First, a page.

It seems like a hundred polls are released every day now that the Iowa caucuses are less than a month away. Here's our guide to which ones matter and why.
Findings: Mitt Romney is still crushing his competitors in New Hampshire, with 38 percent of the vote to Newt Gingrich's 20 percent for second place. Jon Huntsman has 13 percent, and 11 percent are undecided. And Romney's moved ahead of Gingrich in Iowa.
Pollster: 7News/Suffolk; Rasmussen
Methodology: Interviews with 400 likely Republican voters in New Hampshire from December 10 to December 13; survey of 750 likely Republican caucus-goers in Iowa on December 13.
Why it matters: Romney's campaign might be able to relax a little bit. The New York Times reports that a mid-November poll showing Gingrich was competitive in New Hampshire -- a state Romney's team considered a lock -- "rattled" the campaign. Two days later, they announced the endorsement of the state's popular conservative Sen. Kelly Ayotte, something usually saved for just a couple days before voting. Huntsman, who has essentially a one-state campaign, is slowly gaining too. And while Romney still isn't campaigning much in Iowa, it's possible all the attack ads against Gingrich are working.
Caveat: Most polls of the state show Romney up by a much smaller number, an average of 10.8 points, Real Clear Politics shows. And Rasmussen leans right.
Findings: 40 percent of Republicans over 55 and conservatives pick Gingrich. Romney gets 21 percent and 23 percent of those guys respectively.
Methodology: Phone interviews with 1,665 Republicans and Republican-leaning registered voters from December 5 through December 11.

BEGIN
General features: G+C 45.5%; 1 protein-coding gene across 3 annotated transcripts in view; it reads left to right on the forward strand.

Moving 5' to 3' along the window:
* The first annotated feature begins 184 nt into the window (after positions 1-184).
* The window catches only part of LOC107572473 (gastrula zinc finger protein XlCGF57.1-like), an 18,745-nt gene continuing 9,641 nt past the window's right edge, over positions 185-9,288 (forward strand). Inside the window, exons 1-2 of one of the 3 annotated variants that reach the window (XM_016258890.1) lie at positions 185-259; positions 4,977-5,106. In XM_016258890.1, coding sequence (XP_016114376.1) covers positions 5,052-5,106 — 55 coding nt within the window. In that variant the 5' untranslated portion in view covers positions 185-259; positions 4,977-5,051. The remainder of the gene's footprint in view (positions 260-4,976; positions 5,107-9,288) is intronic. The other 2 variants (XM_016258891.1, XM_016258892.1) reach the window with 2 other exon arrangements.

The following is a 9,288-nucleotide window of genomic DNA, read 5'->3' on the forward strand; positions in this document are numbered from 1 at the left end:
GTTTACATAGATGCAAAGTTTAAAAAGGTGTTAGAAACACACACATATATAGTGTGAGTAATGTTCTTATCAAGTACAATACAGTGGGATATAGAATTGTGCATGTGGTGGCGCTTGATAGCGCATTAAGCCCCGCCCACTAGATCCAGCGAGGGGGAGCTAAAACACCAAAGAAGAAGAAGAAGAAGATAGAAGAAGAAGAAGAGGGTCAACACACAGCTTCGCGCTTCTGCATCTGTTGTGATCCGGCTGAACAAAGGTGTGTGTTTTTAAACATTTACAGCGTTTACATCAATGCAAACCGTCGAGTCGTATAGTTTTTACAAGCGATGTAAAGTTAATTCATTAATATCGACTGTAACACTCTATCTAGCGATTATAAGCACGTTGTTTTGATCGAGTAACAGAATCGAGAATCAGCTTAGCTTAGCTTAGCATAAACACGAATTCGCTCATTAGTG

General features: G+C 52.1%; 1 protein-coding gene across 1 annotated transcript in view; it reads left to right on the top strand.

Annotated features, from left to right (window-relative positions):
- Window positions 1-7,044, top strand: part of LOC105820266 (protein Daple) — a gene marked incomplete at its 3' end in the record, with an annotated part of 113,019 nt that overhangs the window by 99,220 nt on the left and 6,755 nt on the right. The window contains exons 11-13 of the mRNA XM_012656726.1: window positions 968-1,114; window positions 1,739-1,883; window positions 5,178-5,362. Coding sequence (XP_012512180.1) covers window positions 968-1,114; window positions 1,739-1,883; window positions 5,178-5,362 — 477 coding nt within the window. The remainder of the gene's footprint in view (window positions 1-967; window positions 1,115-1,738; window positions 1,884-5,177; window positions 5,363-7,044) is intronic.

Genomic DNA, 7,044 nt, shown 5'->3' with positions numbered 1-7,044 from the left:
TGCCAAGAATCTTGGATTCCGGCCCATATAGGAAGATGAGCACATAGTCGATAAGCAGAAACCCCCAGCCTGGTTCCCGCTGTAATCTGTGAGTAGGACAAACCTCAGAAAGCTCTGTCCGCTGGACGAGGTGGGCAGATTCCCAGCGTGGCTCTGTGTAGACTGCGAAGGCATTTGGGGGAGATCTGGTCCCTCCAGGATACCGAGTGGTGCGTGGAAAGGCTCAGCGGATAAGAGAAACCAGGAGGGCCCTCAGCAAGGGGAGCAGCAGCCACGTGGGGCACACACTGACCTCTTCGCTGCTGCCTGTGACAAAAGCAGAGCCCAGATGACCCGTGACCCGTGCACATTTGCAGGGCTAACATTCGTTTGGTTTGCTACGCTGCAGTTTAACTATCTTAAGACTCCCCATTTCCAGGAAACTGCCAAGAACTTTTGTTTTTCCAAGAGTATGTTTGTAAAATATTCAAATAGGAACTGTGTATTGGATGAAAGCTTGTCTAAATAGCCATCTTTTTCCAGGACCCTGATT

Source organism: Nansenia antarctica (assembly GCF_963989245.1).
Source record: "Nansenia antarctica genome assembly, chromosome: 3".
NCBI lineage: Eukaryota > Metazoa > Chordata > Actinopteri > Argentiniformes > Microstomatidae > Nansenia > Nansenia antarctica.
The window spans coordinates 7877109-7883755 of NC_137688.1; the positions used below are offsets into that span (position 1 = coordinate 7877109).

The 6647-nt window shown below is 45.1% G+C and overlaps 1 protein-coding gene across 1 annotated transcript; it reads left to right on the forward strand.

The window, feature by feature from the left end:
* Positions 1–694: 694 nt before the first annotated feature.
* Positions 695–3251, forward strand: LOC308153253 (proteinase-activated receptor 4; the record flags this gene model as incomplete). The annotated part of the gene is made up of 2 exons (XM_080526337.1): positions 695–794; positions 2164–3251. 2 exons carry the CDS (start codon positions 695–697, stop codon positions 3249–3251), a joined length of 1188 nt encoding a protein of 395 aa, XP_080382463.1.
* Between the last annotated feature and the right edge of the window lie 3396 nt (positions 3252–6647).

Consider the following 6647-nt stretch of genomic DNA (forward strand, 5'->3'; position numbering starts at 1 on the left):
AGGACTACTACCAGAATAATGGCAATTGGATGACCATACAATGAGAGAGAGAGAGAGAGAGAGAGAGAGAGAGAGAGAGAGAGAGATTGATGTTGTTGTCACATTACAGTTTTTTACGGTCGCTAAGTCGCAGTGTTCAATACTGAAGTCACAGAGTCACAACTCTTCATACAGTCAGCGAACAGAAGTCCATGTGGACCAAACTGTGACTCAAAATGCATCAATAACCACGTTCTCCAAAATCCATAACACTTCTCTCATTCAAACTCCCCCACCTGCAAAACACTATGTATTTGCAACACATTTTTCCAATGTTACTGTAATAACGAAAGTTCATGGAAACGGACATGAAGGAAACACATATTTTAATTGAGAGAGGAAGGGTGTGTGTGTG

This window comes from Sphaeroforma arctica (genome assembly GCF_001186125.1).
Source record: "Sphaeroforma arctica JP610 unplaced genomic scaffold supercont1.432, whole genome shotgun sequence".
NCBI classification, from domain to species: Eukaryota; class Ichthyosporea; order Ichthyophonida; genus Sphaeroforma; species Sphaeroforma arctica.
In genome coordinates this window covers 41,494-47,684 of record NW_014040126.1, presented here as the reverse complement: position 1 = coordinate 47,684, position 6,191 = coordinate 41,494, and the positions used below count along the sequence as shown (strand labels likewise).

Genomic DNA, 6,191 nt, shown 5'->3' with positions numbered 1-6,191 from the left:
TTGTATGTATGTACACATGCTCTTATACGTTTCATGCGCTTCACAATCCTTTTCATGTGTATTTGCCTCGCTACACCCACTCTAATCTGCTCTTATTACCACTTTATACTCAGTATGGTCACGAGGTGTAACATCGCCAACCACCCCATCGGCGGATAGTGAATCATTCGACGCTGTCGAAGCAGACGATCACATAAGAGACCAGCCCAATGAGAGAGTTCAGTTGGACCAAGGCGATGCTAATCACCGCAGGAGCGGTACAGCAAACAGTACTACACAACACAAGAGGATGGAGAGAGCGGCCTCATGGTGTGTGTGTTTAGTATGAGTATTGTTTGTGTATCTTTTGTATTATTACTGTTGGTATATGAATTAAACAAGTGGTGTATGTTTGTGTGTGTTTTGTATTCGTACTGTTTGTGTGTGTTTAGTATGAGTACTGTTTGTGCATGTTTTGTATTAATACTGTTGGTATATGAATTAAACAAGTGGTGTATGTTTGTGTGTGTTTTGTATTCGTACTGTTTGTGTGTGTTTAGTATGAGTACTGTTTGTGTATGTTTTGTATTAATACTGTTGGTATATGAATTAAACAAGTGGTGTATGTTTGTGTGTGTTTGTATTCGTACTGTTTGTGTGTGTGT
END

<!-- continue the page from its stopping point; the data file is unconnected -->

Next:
Why it matters: Who would have thought of Romney as the youth candidate? The only age group he wins is Republicans aged 18 to 34, with 26 percent of their vote. But both Gingrich and Ron Paul get 20 percent of the kids. Gingrich is down slightly nationally, with 29 percent to Romney's 24 percent. But his strength lies with the people who actually vote -- old folks and "core identifiers with the Republican Party."
Caveat: But it's only the Republican old folks who like Gingrich. On Wednesday, an NBC/Wall Street Journal poll found that while Romney beats Obama by 18 percentage points among seniors, Gingrich only beats him by 3 points.
Findings: Tim Kaine leads George Allen 47 percent to 42 percent in the race to replace Virginia Sen. Jim Webb.
Pollster: Public Policy Polling
Methodology: Automated telephone interviews of 400 Virginia voters from December 10 through December 12.
Why it matters: Early this year, Allen and Kaine were tied, but Kaine has slowly been gaining. Virginia is important for Obama -- he could lose Ohio and Florida and still be reelected if he wins this state and North Carolina. But a majority of Virginians disapprove of his job performance, and this fall, Democrats asked Obama not to show up in their districts when he went on a bus tour to promote his jobs plan.
Caveat: PPP is a Democratic-leaning polling company.
This article is from the archive of our partner The Wire.